A (Long) Look At Birner Dental Management Services

| About: Birner Dental (BDMS)

I wrote about Birner Dental Management (NASDAQ:BDMS) a few weeks back and am going over it in much more detail now. I wanted to look at it again and look at a few key drivers.

To understand the key drivers you need to understand the business model. The dental practice management model is designed to allow the dentist to focus on being a dentist rather than managing a dental office.

BDMS partners with a PC (professional corporation) that owns the dental office. They sign a 40 year contract that says the dentist, dental hygienist, and dental assistant are paid by the PC and the remaining money is passed along to BDMS. Birner is responsible for all administrative workers and work ranging from receptionists to ordering supplies and advertising.

This model allows for dentists to focus 100% on the patients. The idea being, if they focus entirely on the patients and their needs the office will grow because the patients will be satisfied.

Working with a model like this requires that the business side of the contract be in tune to what the dentists need and want to effectively treat patients. I think this is often overlooked. If the offices aren't getting the supplies and support they want then they will not be (1) able to treat patients how they see fit and (2) they won't be happy going to work everyday. In either situation the business suffers.

BDMS President, Mark Birner, DDS, is someone who would be able to know what the offices need and want. He is a dentist. This one factor separates Birner Dental Management from many other comparable companies. Most other companies are run by businessmen. When corporate is in charge of ordering supplies for all offices it helps to have someone who knows what the offices want rather than what someone thinks the offices want. This point alone has been discussed in numerous trade publications where doctors or dentists weren't getting the supplies and equipment needed to happily treat patients.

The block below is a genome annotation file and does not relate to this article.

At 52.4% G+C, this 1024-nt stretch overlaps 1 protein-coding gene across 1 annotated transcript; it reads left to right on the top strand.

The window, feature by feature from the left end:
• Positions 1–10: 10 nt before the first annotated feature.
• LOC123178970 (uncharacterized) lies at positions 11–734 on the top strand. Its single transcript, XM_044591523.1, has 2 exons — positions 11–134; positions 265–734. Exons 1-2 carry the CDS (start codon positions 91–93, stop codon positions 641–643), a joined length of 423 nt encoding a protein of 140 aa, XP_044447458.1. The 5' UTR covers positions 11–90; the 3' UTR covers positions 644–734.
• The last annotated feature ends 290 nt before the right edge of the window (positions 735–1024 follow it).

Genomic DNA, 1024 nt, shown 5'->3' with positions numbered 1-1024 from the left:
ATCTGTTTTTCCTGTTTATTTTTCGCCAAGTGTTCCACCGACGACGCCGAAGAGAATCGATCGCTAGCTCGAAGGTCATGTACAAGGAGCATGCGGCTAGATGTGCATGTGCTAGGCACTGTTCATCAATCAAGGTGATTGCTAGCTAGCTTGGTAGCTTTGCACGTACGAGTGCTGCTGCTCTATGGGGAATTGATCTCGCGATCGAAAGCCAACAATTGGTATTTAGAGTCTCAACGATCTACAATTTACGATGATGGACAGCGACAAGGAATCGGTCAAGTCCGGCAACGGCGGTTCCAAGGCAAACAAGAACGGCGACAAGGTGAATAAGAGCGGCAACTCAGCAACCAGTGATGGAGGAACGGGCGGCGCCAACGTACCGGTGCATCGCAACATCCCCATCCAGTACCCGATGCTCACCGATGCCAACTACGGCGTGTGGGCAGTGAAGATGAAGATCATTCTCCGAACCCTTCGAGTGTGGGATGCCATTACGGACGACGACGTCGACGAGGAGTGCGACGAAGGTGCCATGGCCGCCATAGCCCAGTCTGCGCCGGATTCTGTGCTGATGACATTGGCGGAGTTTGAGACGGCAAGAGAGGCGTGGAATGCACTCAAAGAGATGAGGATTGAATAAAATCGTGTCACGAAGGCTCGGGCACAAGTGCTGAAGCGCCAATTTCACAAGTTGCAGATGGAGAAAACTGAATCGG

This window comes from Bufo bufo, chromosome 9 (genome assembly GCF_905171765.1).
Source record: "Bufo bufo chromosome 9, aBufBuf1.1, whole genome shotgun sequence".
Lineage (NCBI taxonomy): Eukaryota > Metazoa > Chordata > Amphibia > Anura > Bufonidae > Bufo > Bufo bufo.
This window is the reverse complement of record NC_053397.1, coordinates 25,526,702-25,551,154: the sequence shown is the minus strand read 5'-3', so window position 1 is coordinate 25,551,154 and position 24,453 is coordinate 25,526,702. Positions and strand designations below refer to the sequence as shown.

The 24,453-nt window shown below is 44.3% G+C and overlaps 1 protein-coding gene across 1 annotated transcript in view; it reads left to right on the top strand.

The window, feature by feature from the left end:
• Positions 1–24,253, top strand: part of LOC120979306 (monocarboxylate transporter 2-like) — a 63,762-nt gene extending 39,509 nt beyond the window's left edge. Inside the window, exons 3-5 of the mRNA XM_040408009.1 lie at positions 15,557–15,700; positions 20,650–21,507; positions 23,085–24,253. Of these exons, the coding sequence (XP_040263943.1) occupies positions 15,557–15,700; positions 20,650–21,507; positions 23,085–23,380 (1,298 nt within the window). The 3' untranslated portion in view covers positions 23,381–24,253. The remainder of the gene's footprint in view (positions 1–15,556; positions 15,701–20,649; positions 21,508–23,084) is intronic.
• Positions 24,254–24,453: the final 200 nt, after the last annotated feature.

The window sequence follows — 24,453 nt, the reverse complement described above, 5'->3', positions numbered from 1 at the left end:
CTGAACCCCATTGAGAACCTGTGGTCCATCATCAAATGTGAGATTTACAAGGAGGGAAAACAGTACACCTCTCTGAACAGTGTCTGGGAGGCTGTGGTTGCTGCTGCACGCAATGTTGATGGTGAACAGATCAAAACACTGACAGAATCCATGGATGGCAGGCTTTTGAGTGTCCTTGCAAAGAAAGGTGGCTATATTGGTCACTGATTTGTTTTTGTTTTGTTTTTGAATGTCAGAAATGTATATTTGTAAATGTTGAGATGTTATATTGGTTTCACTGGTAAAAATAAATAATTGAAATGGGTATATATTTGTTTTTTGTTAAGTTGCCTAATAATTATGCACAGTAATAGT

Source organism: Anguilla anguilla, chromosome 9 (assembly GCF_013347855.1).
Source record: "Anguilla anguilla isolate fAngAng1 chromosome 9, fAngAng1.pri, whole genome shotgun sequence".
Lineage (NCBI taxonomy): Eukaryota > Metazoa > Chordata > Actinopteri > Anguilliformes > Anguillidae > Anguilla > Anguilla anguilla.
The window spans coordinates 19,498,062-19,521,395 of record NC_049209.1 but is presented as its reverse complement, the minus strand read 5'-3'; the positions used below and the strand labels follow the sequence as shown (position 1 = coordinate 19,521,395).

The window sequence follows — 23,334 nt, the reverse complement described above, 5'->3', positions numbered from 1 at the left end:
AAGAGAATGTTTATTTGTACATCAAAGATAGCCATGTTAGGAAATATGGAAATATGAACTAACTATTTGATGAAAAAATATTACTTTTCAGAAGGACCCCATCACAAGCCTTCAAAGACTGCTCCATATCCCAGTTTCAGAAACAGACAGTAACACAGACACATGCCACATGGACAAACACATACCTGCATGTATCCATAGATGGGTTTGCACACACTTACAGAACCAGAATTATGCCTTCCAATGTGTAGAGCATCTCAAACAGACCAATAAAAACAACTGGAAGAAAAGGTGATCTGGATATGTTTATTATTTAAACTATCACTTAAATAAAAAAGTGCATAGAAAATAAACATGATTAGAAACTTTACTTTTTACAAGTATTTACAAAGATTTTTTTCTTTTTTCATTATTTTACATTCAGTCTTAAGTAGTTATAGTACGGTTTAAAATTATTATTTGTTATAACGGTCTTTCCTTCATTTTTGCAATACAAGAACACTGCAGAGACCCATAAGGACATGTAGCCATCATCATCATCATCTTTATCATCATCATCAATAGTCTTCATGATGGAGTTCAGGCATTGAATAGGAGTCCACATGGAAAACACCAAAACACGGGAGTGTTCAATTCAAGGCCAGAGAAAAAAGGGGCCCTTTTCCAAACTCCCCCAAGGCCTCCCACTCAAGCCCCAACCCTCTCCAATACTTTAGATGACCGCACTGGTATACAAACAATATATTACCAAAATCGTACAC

While some may argue that buying cheaper supplies will leave more leftover for the company and shareholders, I would argue it's better to buy what the dentists want and keep them happy. In the short term lower costs wold lead to higher margins and higher FCF, but in the long term it would ultimately hurt the business with lower revenues based on unhappy patients as a result of unhappy dentists.

The fact that the company president is a dentist doesn't make it a good investment, but it certainly is a positive consideration.

Now the key drivers.

In my opinion the key driver for BDMS is revenue per office. I feel this is the most important because it ties in a few important factors.

Total revenue isn't important to me. I think revenue per office is more important because it brings advertising into the equation. If the dentists do a good job the patients will be happy and come back and refer new patients. Advertising is tied in because unlike a single office advertising, when BDMS advertises it is for all 64 offices. It's more efficient.

Revenue per office has increased from around $364,000 per office in 1997 to $986,000 per office in 2011. The median YOY growth was around 3% and the average was 4.9%. While 3%-5% isn't anything to get excited about it's interesting to note that most of this growth wasn't from acquiring larger offices but rather from opening new offices and generating more revenue from existing offices while returning cash to shareholders and buying back stock.

I already said I think revenue per office is the most important driver for Birner. I want to talk about the cost of supplies now. I don't think this is "very" important but I do think it should be looked at to see if the business model is delivering like it should.